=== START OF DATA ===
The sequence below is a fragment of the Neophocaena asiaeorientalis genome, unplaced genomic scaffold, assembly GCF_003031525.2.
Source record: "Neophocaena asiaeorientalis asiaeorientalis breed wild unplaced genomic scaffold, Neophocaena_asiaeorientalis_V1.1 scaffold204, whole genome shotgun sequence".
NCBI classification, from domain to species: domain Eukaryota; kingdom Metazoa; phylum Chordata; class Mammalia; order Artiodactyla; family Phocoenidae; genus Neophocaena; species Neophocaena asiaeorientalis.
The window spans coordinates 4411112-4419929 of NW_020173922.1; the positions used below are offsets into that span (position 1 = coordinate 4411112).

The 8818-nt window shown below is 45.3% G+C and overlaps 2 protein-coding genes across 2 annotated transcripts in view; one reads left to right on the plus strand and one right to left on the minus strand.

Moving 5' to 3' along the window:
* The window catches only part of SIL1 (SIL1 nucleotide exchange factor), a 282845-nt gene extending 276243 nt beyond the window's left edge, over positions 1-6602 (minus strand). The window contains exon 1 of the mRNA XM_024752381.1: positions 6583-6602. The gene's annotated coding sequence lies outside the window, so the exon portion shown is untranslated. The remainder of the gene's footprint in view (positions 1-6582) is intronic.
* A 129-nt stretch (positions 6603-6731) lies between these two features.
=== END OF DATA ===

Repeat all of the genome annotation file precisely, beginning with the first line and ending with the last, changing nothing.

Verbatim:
The sequence below is a fragment of the Neophocaena asiaeorientalis genome, unplaced genomic scaffold, assembly GCF_003031525.2.
Source record: "Neophocaena asiaeorientalis asiaeorientalis breed wild unplaced genomic scaffold, Neophocaena_asiaeorientalis_V1.1 scaffold204, whole genome shotgun sequence".
NCBI classification, from domain to species: domain Eukaryota; kingdom Metazoa; phylum Chordata; class Mammalia; order Artiodactyla; family Phocoenidae; genus Neophocaena; species Neophocaena asiaeorientalis.
The window spans coordinates 4411112-4419929 of NW_020173922.1; the positions used below are offsets into that span (position 1 = coordinate 4411112).

The 8818-nt window shown below is 45.3% G+C and overlaps 2 protein-coding genes across 2 annotated transcripts in view; one reads left to right on the plus strand and one right to left on the minus strand.

Moving 5' to 3' along the window:
* The window catches only part of SIL1 (SIL1 nucleotide exchange factor), a 282845-nt gene extending 276243 nt beyond the window's left edge, over positions 1-6602 (minus strand). The window contains exon 1 of the mRNA XM_024752381.1: positions 6583-6602. The gene's annotated coding sequence lies outside the window, so the exon portion shown is untranslated. The remainder of the gene's footprint in view (positions 1-6582) is intronic.
* A 129-nt stretch (positions 6603-6731) lies between these two features.